When are we going to lock up the banksters?
Thanks to one of the largest leaks in the history of the banking industry, we now know that big bank HSBC helped hundreds of thousands of wealthy customers from across the globe avoid paying their taxes.
Don’t miss a beat
Get the latest news and thought-provoking analysis from Truthout.
Back in 2007, Herve Falciani, who at the time was a HSBC computer specialist working in that bank’s Geneva office, leaked troves and troves of data on HSBC’s wealthiest customers and the bank’s tax evasion practices.
Now, we are getting are first glimpses into what that data reveals.
The BBC is reporting that it has seen records of at least 106,000 HSBC clients in 203 countries, all of whom were actively dodging taxes in their respective countries by hiding their money in HSBC’s Swiss bank.
In total, HSBC’s Swiss accounts held some $118 billion.
Meanwhile, The Guardian is reporting that, “The files reveal how HSBC’s Swiss private bank colluded with some clients to conceal undeclared ‘black’ accounts from domestic tax authorities across the world and provided services to international criminals and other high-risk individuals.”
The files show how HSBC deliberately advised some of its clients on how to skirt paying taxes and avoid tax authorities.
According to the Guardian’s analysis of the leaked data, around 2,900 of HSBC’s Swiss clients have connections to the US.
Those clients include famous sports stars, film directors, hedge fund managers, retail giants and prominent political donors.
The IRS reportedly received the leaked data back in 2010, and is in the process of reviewing it, and prosecuting those involved.
Meanwhile, it’s unclear whether the Department of Justice will prosecute HSBC over its role in facilitating all of the tax dodging.
But, if recent history suggests anything, I wouldn’t hold your breath.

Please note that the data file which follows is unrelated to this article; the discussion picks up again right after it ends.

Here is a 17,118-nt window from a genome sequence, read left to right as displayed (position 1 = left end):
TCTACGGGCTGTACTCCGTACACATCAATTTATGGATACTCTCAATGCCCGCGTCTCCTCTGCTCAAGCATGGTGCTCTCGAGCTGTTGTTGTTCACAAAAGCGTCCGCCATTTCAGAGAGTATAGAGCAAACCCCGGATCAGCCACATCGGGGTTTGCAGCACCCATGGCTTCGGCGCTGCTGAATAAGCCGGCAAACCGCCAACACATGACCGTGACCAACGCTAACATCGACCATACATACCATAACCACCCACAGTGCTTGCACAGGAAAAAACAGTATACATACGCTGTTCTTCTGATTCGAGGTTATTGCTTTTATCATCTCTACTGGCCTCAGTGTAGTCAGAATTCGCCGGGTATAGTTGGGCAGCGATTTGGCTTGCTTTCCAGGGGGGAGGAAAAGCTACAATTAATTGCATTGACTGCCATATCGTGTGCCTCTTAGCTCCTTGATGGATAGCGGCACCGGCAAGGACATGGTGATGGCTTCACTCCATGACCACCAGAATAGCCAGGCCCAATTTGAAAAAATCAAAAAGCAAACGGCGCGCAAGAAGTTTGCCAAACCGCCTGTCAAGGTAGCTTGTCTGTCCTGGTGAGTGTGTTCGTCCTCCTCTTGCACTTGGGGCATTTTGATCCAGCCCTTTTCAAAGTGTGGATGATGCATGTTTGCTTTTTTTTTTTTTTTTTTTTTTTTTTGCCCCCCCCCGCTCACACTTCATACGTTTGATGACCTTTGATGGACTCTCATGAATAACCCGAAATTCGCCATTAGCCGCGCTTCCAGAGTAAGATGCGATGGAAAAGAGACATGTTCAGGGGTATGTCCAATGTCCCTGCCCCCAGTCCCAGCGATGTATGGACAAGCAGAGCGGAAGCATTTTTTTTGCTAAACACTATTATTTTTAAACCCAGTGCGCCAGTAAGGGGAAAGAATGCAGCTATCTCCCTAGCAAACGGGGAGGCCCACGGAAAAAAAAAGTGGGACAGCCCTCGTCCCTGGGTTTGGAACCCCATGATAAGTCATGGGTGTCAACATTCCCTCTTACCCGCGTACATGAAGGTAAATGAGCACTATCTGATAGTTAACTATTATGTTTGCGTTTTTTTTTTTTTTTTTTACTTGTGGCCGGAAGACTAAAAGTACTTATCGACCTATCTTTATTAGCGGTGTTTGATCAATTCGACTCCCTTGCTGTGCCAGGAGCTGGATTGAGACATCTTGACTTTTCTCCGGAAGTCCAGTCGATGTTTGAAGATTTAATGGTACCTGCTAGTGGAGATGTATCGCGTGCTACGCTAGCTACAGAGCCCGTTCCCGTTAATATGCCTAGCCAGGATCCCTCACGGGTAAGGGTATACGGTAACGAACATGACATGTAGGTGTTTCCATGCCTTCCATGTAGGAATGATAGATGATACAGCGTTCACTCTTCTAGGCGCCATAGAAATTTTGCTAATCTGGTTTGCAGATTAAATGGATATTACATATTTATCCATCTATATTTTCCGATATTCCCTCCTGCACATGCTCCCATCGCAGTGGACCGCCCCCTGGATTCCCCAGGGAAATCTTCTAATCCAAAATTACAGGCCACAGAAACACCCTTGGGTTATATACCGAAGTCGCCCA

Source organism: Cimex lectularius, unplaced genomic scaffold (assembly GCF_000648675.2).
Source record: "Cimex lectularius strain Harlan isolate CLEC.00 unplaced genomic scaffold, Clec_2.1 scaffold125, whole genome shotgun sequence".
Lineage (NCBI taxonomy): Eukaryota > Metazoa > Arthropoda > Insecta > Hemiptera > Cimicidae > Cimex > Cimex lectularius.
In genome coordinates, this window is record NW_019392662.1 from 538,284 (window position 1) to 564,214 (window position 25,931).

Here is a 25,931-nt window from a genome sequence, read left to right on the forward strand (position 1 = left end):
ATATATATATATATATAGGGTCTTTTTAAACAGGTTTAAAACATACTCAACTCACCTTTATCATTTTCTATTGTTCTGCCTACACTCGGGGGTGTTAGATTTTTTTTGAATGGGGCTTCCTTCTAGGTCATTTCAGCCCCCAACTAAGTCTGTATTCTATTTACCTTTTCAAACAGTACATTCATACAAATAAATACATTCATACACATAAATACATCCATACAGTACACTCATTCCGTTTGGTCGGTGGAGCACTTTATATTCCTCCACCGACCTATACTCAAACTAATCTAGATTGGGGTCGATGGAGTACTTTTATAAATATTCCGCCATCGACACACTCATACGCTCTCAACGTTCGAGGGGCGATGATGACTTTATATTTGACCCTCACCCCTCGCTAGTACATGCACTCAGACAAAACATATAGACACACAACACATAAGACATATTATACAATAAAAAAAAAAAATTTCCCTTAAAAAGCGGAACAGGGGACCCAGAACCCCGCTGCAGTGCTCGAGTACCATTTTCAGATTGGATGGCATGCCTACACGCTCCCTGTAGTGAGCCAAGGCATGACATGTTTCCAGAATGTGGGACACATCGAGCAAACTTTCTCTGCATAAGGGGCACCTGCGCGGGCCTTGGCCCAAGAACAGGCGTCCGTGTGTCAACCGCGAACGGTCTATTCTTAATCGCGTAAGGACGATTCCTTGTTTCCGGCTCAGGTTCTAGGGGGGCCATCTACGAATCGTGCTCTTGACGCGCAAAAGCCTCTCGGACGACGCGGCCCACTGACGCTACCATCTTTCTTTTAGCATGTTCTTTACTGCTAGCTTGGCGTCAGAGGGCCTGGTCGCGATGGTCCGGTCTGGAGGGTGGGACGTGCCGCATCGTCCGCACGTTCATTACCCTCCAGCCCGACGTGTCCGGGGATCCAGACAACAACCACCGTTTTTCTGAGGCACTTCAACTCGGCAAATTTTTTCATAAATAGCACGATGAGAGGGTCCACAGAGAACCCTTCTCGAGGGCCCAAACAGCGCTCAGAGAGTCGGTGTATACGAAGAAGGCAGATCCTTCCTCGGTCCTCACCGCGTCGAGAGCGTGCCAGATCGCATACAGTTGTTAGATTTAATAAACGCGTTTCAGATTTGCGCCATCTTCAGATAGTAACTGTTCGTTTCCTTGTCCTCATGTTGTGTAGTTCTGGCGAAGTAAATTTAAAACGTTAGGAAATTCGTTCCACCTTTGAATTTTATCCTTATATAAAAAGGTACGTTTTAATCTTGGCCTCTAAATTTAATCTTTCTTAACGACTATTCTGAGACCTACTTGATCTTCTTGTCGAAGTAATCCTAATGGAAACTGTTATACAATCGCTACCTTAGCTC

That’s because, like every other big bank, HSBC has been repeatedly let off the hook with little more than a slap on the wrist.
You may remember that HSBC found itself in trouble in 2012.
In December of 2012, the Department of Justice and US Treasury officials announced that the giant Swiss bank had laundered money for some of the most notorious international drug cartels in the world, while also illegally conducting transactions on behalf of customers in Iran, Libya, Cuba, Sudan and Burma.
That’s right, the world’s largest bank and second largest bank in the US allegedly laundered money for terrorists and drug kingpins.
Between 2006 and 2009, according to federal officials, HSBC failed to monitor a staggering $670 billion in wire transfers and an additional $9.4 billion in cash transactions from its operations in Mexico.
As a result, according to officials, at least $881 million in drug trafficking money, including money from the Sinaloa Cartel of Mexico and the Norte del Valle Cartel of Colombia, was laundered through the big bank.
The Department of Justice also said that HSBC helped process $660 million in illegal transactions from Iran, Cuba, Sudan, Libya and Burma by intentionally hiding the identities of those countries.
Now, if you or I had done this, we’d be in prison, maybe even Guantánamo. Handling money for drug cartels and terrorists is pretty bad, right?
You would think that HSBC would have faced severe punishment for its actions right?
When it comes to criminal laws, banksters have a different standard than normal human beings. They are, as they love to call themselves, “the masters of the universe.”
They’re immune from jail.
All HSBC had to do was sign a “deferred prosecution agreement,” or DPA, with the Department of Justice, which said that no criminal charges will be brought against the bank – or any of its banksters – provided that it meets certain conditions, including paying a $1.9 billion fine.
Despite laundering hundreds of billions of dollars illegally, helping out some of the world’s most notorious killers and drug cartels, allegedly laundering for terrorist groups and moving money for customers in nations that the US has no diplomatic ties with, HSBC got off with a slap on the wrist, and a very light slap at that.
Again, if you or I had laundered money for drug cartels or terrorists, we’d be thrown in jail and the key would be thrown away.
So, if the Department of Justice didn’t throw the book at HSBC over laundering money for drug cartels and alleged terrorists, the chances are that when it comes to aiding tax evasion, the punishment isn’t going to be too stiff, either.
Speaking about the deal the DOJ cut with HSBC in 2012, Sen. Elizabeth Warren said that, “HSBC paid a fine, but no individual went to trial, no individual was banned from banking and there was no hearing to consider shutting down HSBC’s activities in the US. How many billions of dollars do you have to launder for drug lords and how many sanctions do you have to violate before someone will consider shutting down a financial institution like this?”
It’s time to listen to Senator Warren and stop letting banksters off the hook, because the “slap on the wrist” system we currently have clearly isn’t deterring banks from breaking the law just to make a buck.
Masters of the universe? Hah! These guys are just common criminals, and it’s time we started treating them as such.